Most Read: Opinions

direct signup

Today’s Opinions poll

Would you use an app that tells you the partisan affiliation of products you're considering buying?

Submit
Next
Review your answers and share
ThePlumLIneGS whorunsgov plumline
Posted at 11:37 AM ET, 05/30/2011

Executive branch appointments remain a mess

The news on the judicial-nominations front has been relatively, if very tentatively, good this year — yes, Goodwin Liu was defeated by filibuster, but the total number of vacancies has finally been dropping. But the news on executive-branch nominations continues to be just awful.

One example is Jesse Eisenger’s terrific story from last week about how Barack Obama is trying to regulate banking with, as he put it, “a bunch of empty seats.” Want another? The acting solicitor general has been much in the news lately: He released a historic “Confession of Error” about actions by the Justice Department in defending the Korematsu case, and earlier he became involved in the ACA court cases at the appeals court level.

But wait — acting solicitor general? Okay, think back . . . you know this one. The old solicitor general is now Supreme Court Justice Elana Kagan, right? Yup. She was nominated in early May 2010, more than a year ago. Neal Katyal has been acting solicitor general for more than a year. How broken is the process? It took until January 2011, eight months later after Kagan’s nomination, for Barack Obama to get around to nominating a permanent replacement, Donald Verrilli. It then took another four months for that nomination to get through the Judiciary Committee, which finally acted this month. Since the Judiciary Committee vote was 17-1, there’s an excellent chance Verrilli will be confirmed by the full Senate. When? Who knows?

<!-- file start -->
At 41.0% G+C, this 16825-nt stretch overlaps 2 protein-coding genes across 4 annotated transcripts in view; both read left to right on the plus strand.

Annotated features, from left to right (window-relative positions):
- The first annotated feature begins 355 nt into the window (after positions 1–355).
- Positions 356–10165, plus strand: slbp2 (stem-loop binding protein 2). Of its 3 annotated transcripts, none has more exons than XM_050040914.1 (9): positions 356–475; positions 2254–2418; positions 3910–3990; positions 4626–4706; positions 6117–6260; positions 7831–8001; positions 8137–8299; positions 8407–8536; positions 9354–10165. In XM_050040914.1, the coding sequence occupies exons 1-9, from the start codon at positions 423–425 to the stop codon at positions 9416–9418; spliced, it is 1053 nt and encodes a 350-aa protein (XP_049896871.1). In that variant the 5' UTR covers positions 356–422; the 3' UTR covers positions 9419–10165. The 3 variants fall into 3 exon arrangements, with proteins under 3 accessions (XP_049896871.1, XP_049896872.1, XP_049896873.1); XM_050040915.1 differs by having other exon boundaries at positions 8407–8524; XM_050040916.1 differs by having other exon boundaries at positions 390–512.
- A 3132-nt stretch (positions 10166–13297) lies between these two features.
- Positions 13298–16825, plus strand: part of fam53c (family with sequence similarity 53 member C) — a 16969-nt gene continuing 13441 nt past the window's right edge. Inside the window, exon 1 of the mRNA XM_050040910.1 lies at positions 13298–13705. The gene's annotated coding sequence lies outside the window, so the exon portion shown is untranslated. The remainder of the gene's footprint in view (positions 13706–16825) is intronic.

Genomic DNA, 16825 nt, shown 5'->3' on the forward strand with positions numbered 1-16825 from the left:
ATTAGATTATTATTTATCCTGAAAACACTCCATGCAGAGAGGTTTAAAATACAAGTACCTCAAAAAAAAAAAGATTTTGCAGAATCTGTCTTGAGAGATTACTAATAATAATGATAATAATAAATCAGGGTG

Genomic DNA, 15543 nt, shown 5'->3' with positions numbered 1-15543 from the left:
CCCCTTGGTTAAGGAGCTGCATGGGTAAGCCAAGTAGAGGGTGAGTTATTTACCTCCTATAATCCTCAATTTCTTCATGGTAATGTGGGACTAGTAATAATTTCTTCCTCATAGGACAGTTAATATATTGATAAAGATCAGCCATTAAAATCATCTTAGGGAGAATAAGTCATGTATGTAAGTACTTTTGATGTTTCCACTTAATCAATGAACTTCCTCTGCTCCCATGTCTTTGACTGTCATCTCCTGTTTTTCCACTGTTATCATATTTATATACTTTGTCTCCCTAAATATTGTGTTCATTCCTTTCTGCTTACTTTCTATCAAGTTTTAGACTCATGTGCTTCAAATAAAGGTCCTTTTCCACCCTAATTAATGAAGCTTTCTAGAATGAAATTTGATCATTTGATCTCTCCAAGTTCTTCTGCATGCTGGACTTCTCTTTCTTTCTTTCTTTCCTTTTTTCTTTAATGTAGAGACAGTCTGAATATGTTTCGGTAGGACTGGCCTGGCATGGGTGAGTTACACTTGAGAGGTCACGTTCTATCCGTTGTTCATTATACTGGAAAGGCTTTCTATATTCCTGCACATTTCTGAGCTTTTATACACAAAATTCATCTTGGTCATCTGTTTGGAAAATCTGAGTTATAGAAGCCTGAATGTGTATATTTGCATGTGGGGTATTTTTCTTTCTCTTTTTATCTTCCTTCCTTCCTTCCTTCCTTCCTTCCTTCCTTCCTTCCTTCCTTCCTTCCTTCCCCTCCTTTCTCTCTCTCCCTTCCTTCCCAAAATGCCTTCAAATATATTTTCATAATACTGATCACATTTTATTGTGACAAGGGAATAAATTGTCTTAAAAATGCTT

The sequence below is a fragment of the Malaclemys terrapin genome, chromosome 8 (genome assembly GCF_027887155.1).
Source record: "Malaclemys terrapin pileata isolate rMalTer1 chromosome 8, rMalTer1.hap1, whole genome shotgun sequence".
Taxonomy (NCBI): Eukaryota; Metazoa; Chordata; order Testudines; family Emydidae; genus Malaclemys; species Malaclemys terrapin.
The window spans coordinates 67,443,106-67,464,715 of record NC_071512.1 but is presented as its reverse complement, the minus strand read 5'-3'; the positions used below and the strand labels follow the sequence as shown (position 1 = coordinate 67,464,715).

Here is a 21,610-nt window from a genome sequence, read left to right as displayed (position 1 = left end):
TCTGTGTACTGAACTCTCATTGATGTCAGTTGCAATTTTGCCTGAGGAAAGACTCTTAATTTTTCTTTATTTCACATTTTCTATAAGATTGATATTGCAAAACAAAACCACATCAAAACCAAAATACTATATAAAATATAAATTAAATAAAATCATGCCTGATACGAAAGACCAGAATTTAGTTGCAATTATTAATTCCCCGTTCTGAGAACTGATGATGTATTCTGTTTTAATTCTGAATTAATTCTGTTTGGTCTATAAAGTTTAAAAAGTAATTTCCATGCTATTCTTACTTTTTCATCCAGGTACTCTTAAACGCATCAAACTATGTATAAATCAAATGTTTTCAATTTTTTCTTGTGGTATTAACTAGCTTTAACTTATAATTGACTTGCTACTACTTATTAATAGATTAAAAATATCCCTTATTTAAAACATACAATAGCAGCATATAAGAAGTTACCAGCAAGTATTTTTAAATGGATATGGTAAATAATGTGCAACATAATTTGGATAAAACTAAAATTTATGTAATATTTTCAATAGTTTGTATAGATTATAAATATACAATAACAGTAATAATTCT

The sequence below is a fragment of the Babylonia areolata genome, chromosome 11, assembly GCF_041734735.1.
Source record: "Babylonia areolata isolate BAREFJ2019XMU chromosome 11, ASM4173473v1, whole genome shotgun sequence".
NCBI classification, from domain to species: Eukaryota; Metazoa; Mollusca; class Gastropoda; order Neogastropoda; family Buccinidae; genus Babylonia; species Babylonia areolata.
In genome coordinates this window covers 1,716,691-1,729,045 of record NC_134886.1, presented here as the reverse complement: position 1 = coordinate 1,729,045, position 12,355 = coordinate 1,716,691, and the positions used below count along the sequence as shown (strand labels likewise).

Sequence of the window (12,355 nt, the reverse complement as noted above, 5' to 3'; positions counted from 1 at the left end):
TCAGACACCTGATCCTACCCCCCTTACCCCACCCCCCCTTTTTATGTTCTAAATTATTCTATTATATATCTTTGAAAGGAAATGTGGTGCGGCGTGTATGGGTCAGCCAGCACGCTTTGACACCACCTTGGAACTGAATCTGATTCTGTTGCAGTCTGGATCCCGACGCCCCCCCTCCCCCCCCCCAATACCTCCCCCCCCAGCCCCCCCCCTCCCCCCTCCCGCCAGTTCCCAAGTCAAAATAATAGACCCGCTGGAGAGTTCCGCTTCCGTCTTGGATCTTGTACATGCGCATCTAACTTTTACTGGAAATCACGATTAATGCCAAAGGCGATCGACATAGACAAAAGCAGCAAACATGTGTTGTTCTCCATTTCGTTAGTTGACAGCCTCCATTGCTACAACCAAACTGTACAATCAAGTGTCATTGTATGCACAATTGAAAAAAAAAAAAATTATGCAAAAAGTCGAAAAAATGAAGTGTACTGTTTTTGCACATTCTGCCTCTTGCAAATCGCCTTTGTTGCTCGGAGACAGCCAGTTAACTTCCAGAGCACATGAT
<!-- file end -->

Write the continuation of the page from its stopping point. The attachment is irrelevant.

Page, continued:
Every single step along this path is broken and desperately needs reform. Want to really be depressed? Go through the mind-numbing materials that Verrilli had to submit to the Judiciary Committee. It’s an absolute travesty; there’s just no reason for the level of detail that Judiciary requires. Of course it’s hard to find people willing to put themselves through this kind of nonsense.

A lot of this has to do with the Senate, but a great deal of it could be changed, overnight, by the president if he wanted to. It’s just a disgrace, and a real impediment to good government.

By  |  11:37 AM ET, 05/30/2011

 
Read what others are saying
     

    © 2011 The Washington Post Company